Jan 14 2011
Something interesting is happening in Tennessee – where the Merit Selection system for choosing judges is again under fire. The Times Free Press reports (hat tip to American Courthouse) that two sitting Supreme Court justices contributed to the Senate campaign of the opponent of a state representative who was vocal about wanting to change the judicial selection system. The contributions were legal in Tennessee. They wouldn’t have been in PA, which allows judges to make political contributions only when they are engaged in an election themselves (See Canon 7).
Frequent Merit Selection critic Dan Pero asks why these contributions aren’t drawing the same fire as contributions to judicial campaigns: “Why is there a perception that it’s impossible for judges to remain fair and impartial if they accept a campaign contribution, but no reasonable concern about bias is [sic] they make a contribution themselves?”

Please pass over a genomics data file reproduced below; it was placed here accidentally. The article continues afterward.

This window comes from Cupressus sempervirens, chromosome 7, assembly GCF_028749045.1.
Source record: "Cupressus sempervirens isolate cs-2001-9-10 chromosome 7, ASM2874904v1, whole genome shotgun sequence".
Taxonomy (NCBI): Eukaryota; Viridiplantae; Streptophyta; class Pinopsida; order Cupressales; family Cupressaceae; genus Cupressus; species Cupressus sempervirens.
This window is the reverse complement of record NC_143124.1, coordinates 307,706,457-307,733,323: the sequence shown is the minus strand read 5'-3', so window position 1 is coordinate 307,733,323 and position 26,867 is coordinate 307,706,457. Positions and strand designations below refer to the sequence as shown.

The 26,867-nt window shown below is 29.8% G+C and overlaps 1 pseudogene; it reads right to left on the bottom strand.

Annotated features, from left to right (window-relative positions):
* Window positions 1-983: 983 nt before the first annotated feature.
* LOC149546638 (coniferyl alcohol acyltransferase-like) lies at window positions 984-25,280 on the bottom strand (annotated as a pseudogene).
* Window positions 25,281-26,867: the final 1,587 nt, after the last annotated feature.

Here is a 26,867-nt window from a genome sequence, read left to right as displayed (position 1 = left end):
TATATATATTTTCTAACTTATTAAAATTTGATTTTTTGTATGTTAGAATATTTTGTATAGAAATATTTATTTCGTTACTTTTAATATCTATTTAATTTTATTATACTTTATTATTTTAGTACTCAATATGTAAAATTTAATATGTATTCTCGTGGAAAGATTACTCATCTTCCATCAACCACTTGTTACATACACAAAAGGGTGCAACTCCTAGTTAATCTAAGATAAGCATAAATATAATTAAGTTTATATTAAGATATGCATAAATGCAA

Perhaps surprising to Mr. Pero, we are very concerned about this. Judges should of course have the right to vote like all other citizens, but judges do give up certain rights when they take the bench – this should include overt political or financial support in elections.
Judges should not be in the business of raising or making political contributions. Even the Pennsylvania restrictions on judicial contributions do not go far enough – money and politics should stay out of the courtroom. They best way to accomplish that is to keep judges out of the electoral system – whether as candidates or political supporters.
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